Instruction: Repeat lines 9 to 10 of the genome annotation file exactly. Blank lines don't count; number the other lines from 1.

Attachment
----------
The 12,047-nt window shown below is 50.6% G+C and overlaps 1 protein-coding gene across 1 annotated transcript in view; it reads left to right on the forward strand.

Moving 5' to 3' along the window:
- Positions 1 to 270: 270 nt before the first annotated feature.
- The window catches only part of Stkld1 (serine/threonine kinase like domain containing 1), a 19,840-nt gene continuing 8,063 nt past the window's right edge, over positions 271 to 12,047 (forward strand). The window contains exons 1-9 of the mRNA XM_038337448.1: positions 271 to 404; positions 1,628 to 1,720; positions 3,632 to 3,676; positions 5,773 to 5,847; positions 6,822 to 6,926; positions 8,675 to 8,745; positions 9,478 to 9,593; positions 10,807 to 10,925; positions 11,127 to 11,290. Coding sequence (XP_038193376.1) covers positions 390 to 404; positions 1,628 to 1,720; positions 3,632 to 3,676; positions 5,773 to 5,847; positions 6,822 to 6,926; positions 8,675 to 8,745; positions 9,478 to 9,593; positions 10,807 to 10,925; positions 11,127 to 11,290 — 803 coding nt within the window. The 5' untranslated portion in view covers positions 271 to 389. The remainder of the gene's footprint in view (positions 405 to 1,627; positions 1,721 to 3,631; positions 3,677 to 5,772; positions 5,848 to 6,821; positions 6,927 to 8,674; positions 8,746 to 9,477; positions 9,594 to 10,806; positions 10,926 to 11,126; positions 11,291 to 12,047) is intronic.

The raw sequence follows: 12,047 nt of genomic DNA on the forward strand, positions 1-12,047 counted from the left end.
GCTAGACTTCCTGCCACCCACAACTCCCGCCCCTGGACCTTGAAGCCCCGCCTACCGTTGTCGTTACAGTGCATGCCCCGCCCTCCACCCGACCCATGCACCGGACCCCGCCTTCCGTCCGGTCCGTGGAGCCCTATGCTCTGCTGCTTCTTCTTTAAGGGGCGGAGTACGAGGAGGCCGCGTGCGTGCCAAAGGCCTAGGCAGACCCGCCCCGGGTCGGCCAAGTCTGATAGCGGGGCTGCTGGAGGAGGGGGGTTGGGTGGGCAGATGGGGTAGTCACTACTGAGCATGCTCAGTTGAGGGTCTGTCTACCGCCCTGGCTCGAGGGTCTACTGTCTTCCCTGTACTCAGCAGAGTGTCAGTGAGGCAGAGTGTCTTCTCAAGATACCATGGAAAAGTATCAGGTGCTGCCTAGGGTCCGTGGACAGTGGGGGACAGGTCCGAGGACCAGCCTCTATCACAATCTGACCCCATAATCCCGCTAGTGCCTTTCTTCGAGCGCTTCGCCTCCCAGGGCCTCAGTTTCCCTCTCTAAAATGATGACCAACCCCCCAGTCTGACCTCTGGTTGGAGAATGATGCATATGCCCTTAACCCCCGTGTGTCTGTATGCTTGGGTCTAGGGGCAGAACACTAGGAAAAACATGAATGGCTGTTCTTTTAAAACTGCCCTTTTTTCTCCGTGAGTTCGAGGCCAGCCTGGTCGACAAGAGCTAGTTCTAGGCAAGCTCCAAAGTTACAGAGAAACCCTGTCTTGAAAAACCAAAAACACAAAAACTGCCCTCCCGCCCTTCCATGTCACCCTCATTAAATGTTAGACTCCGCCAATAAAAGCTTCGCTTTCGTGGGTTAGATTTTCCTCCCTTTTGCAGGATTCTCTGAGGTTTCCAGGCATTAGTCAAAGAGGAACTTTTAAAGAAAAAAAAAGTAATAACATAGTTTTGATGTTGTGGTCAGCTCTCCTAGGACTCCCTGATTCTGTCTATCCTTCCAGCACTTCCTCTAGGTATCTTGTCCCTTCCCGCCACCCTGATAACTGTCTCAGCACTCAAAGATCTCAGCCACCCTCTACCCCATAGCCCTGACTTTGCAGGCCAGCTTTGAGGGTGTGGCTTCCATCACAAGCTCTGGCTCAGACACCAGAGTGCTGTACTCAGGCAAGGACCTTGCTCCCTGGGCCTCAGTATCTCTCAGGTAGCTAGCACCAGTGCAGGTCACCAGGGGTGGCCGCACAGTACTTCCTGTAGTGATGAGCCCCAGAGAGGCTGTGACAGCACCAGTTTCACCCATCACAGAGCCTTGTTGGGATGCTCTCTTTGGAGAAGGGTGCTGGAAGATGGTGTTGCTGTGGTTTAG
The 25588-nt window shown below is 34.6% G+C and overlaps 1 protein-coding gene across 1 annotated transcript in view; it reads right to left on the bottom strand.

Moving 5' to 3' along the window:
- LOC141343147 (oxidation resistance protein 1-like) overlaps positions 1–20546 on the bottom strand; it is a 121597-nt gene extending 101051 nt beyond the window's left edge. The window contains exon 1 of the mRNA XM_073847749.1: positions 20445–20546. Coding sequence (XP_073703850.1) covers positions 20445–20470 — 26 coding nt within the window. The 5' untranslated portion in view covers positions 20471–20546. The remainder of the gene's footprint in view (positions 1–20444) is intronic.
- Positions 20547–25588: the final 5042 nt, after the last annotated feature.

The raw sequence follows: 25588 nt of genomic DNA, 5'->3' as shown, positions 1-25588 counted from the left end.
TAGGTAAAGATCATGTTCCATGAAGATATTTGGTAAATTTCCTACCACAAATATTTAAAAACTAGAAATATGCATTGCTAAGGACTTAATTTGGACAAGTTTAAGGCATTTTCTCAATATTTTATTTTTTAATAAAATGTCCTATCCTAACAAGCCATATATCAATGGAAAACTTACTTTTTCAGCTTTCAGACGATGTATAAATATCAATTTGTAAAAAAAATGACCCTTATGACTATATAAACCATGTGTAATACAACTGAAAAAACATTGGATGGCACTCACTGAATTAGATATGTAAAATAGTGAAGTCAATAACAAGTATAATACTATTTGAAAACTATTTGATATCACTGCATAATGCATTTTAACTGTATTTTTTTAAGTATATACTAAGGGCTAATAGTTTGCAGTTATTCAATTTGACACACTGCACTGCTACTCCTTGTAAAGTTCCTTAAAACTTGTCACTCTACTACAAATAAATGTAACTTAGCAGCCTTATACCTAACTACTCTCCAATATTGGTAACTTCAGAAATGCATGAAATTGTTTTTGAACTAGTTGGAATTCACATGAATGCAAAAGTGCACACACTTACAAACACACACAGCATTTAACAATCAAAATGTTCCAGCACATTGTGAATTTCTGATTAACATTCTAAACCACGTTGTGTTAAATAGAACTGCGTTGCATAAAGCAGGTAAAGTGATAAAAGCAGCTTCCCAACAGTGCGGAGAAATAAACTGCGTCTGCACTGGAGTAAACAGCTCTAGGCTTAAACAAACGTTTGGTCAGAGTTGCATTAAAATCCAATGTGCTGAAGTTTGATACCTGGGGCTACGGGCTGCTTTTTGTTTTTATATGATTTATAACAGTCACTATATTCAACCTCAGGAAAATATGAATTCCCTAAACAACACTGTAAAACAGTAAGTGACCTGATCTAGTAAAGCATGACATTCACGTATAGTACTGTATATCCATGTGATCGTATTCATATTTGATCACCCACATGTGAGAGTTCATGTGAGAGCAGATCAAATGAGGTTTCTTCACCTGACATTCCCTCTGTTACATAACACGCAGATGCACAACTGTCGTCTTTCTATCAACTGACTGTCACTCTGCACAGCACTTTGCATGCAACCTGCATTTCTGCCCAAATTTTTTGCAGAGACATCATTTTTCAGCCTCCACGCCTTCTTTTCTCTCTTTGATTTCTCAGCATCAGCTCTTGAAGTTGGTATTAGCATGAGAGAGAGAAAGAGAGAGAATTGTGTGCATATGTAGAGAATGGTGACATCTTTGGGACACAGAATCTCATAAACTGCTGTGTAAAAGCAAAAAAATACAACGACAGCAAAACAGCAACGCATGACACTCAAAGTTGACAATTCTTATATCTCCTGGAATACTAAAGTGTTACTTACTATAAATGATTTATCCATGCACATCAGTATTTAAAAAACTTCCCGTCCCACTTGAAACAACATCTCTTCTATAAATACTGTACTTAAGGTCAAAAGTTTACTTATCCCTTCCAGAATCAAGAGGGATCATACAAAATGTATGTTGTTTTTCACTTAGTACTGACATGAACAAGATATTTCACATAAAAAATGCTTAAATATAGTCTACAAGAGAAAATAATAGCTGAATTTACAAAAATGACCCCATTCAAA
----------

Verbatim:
- LOC141343147 (oxidation resistance protein 1-like) overlaps positions 1–20546 on the bottom strand; it is a 121597-nt gene extending 101051 nt beyond the window's left edge. The window contains exon 1 of the mRNA XM_073847749.1: positions 20445–20546. Coding sequence (XP_073703850.1) covers positions 20445–20470 — 26 coding nt within the window. The 5' untranslated portion in view covers positions 20471–20546. The remainder of the gene's footprint in view (positions 1–20444) is intronic.
- Positions 20547–25588: the final 5042 nt, after the last annotated feature.